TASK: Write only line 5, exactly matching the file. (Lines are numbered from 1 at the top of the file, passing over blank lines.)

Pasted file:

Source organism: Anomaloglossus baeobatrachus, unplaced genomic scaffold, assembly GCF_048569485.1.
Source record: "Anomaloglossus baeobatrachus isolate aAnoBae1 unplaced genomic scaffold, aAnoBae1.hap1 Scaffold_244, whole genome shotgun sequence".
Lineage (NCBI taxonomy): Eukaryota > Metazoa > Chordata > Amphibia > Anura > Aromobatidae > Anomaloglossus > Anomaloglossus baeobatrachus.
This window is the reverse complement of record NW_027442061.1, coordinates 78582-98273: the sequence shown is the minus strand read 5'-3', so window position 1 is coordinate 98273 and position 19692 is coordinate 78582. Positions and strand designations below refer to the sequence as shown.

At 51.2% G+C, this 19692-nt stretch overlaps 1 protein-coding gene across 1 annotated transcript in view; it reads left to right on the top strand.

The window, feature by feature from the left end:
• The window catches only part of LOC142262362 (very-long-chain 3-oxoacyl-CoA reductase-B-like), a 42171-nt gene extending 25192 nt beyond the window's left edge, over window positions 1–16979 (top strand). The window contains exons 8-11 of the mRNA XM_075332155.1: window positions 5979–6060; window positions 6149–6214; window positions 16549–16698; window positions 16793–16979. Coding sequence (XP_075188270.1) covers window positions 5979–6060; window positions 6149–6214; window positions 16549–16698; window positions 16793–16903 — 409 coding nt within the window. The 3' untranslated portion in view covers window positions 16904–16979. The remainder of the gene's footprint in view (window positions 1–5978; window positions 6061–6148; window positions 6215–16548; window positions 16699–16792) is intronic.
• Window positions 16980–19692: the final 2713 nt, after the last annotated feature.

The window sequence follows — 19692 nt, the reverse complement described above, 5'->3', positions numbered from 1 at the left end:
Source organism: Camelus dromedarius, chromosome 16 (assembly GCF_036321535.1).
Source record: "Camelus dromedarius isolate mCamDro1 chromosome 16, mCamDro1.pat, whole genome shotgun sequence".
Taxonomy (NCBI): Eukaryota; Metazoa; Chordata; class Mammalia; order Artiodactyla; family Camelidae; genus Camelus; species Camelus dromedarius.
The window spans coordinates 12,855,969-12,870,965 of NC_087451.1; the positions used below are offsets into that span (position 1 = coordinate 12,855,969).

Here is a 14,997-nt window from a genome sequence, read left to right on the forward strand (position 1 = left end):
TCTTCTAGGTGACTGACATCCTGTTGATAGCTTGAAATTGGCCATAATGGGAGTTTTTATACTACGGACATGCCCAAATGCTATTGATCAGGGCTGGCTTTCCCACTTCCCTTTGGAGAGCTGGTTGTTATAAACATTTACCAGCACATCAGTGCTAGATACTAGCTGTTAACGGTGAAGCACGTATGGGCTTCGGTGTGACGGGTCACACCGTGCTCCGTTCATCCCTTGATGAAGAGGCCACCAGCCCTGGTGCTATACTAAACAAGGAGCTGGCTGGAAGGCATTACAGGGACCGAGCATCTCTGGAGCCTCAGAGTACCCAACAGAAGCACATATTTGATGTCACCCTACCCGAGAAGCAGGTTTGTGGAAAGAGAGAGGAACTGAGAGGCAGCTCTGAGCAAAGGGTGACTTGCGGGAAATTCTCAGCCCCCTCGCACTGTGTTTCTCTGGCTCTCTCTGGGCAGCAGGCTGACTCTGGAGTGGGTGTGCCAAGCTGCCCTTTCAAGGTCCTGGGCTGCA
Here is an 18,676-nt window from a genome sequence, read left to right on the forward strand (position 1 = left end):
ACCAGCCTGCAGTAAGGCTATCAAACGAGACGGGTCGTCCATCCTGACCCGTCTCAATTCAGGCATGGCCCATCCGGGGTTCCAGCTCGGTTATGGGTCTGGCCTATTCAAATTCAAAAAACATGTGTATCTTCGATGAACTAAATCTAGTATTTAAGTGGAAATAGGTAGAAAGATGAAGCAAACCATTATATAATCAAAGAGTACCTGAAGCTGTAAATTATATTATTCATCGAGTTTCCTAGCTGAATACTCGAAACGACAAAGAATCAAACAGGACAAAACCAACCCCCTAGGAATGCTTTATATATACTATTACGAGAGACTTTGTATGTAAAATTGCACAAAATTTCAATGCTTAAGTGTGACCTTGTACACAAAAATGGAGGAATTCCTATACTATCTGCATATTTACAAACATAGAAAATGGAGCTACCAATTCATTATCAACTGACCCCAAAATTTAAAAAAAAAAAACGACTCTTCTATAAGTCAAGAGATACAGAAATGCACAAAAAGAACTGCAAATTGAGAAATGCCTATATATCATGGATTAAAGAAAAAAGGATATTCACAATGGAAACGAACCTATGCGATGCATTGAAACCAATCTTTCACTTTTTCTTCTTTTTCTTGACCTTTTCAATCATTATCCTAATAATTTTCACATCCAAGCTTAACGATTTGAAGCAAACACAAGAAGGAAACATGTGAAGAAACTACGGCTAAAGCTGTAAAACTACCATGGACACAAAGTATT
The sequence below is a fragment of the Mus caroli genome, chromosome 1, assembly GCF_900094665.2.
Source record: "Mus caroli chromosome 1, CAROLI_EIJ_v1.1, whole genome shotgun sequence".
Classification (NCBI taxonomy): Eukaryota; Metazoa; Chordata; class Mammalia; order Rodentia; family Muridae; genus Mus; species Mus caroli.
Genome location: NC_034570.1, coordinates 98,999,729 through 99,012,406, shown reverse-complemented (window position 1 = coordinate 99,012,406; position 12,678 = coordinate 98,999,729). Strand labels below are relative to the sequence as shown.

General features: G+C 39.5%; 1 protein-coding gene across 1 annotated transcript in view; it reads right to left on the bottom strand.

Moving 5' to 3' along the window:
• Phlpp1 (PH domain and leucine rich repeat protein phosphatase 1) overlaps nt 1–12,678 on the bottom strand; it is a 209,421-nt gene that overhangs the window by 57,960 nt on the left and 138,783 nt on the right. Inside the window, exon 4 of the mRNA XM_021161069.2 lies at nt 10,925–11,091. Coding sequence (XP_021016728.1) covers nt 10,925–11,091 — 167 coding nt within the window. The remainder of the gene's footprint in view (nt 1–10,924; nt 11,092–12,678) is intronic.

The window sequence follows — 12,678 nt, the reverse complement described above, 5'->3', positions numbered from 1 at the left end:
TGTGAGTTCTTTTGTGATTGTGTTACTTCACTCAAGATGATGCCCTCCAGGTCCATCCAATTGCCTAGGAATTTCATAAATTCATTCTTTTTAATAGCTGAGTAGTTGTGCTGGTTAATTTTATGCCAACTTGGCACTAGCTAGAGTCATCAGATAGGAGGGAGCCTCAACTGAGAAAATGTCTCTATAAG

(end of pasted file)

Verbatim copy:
At 51.2% G+C, this 19692-nt stretch overlaps 1 protein-coding gene across 1 annotated transcript in view; it reads left to right on the top strand.